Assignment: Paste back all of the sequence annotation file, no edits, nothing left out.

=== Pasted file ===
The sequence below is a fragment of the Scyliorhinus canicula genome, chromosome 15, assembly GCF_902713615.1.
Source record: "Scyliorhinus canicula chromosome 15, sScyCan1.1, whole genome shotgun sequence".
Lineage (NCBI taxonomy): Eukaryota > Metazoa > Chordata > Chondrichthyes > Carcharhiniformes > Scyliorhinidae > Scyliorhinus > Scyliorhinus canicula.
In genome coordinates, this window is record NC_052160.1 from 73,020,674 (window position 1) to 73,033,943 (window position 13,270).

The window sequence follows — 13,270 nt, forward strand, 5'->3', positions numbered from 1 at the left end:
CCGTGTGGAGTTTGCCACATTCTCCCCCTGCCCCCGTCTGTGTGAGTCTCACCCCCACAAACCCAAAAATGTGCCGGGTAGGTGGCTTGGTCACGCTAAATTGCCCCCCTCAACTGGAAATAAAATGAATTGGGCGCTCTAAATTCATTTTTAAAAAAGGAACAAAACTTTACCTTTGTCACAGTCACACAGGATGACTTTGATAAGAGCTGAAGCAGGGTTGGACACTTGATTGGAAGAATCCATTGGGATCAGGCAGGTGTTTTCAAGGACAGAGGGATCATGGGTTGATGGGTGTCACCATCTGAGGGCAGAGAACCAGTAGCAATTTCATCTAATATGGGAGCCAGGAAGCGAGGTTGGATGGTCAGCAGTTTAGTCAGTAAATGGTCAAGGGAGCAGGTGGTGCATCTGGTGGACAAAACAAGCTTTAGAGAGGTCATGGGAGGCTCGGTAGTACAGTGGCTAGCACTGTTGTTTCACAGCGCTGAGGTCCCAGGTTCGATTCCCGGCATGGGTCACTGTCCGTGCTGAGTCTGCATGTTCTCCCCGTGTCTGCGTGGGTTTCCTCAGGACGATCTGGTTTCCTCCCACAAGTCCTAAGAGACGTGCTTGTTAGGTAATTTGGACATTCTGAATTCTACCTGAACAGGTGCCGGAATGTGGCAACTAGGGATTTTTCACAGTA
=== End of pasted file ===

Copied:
The sequence below is a fragment of the Scyliorhinus canicula genome, chromosome 15, assembly GCF_902713615.1.
Source record: "Scyliorhinus canicula chromosome 15, sScyCan1.1, whole genome shotgun sequence".
Lineage (NCBI taxonomy): Eukaryota > Metazoa > Chordata > Chondrichthyes > Carcharhiniformes > Scyliorhinidae > Scyliorhinus > Scyliorhinus canicula.
In genome coordinates, this window is record NC_052160.1 from 73,020,674 (window position 1) to 73,033,943 (window position 13,270).

The window sequence follows — 13,270 nt, forward strand, 5'->3', positions numbered from 1 at the left end:
CCGTGTGGAGTTTGCCACATTCTCCCCCTGCCCCCGTCTGTGTGAGTCTCACCCCCACAAACCCAAAAATGTGCCGGGTAGGTGGCTTGGTCACGCTAAATTGCCCCCCTCAACTGGAAATAAAATGAATTGGGCGCTCTAAATTCATTTTTAAAAAAGGAACAAAACTTTACCTTTGTCACAGTCACACAGGATGACTTTGATAAGAGCTGAAGCAGGGTTGGACACTTGATTGGAAGAATCCATTGGGATCAGGCAGGTGTTTTCAAGGACAGAGGGATCATGGGTTGATGGGTGTCACCATCTGAGGGCAGAGAACCAGTAGCAATTTCATCTAATATGGGAGCCAGGAAGCGAGGTTGGATGGTCAGCAGTTTAGTCAGTAAATGGTCAAGGGAGCAGGTGGTGCATCTGGTGGACAAAACAAGCTTTAGAGAGGTCATGGGAGGCTCGGTAGTACAGTGGCTAGCACTGTTGTTTCACAGCGCTGAGGTCCCAGGTTCGATTCCCGGCATGGGTCACTGTCCGTGCTGAGTCTGCATGTTCTCCCCGTGTCTGCGTGGGTTTCCTCAGGACGATCTGGTTTCCTCCCACAAGTCCTAAGAGACGTGCTTGTTAGGTAATTTGGACATTCTGAATTCTACCTGAACAGGTGCCGGAATGTGGCAACTAGGGATTTTTCACAGTA